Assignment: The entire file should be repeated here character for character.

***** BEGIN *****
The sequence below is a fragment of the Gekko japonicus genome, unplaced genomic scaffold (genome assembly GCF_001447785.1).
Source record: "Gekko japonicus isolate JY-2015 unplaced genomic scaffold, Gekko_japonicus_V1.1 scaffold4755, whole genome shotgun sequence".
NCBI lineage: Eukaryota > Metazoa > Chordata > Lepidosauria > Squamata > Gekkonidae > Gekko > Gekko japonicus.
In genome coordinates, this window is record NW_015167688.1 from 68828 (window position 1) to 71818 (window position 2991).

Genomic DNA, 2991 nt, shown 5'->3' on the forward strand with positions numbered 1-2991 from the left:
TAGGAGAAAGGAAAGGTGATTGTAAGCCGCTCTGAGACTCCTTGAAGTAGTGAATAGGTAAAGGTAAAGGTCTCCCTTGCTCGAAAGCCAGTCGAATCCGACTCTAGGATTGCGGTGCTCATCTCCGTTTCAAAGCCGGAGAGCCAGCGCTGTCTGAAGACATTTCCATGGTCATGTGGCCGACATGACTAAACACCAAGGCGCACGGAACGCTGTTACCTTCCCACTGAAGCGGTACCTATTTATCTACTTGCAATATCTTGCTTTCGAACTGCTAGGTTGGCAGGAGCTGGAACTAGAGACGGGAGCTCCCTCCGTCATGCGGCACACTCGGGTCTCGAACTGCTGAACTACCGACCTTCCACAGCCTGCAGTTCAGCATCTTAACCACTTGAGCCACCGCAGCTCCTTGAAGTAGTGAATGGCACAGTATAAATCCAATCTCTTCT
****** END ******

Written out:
The sequence below is a fragment of the Gekko japonicus genome, unplaced genomic scaffold (genome assembly GCF_001447785.1).
Source record: "Gekko japonicus isolate JY-2015 unplaced genomic scaffold, Gekko_japonicus_V1.1 scaffold4755, whole genome shotgun sequence".
NCBI lineage: Eukaryota > Metazoa > Chordata > Lepidosauria > Squamata > Gekkonidae > Gekko > Gekko japonicus.
In genome coordinates, this window is record NW_015167688.1 from 68828 (window position 1) to 71818 (window position 2991).

Genomic DNA, 2991 nt, shown 5'->3' on the forward strand with positions numbered 1-2991 from the left:
TAGGAGAAAGGAAAGGTGATTGTAAGCCGCTCTGAGACTCCTTGAAGTAGTGAATAGGTAAAGGTAAAGGTCTCCCTTGCTCGAAAGCCAGTCGAATCCGACTCTAGGATTGCGGTGCTCATCTCCGTTTCAAAGCCGGAGAGCCAGCGCTGTCTGAAGACATTTCCATGGTCATGTGGCCGACATGACTAAACACCAAGGCGCACGGAACGCTGTTACCTTCCCACTGAAGCGGTACCTATTTATCTACTTGCAATATCTTGCTTTCGAACTGCTAGGTTGGCAGGAGCTGGAACTAGAGACGGGAGCTCCCTCCGTCATGCGGCACACTCGGGTCTCGAACTGCTGAACTACCGACCTTCCACAGCCTGCAGTTCAGCATCTTAACCACTTGAGCCACCGCAGCTCCTTGAAGTAGTGAATGGCACAGTATAAATCCAATCTCTTCT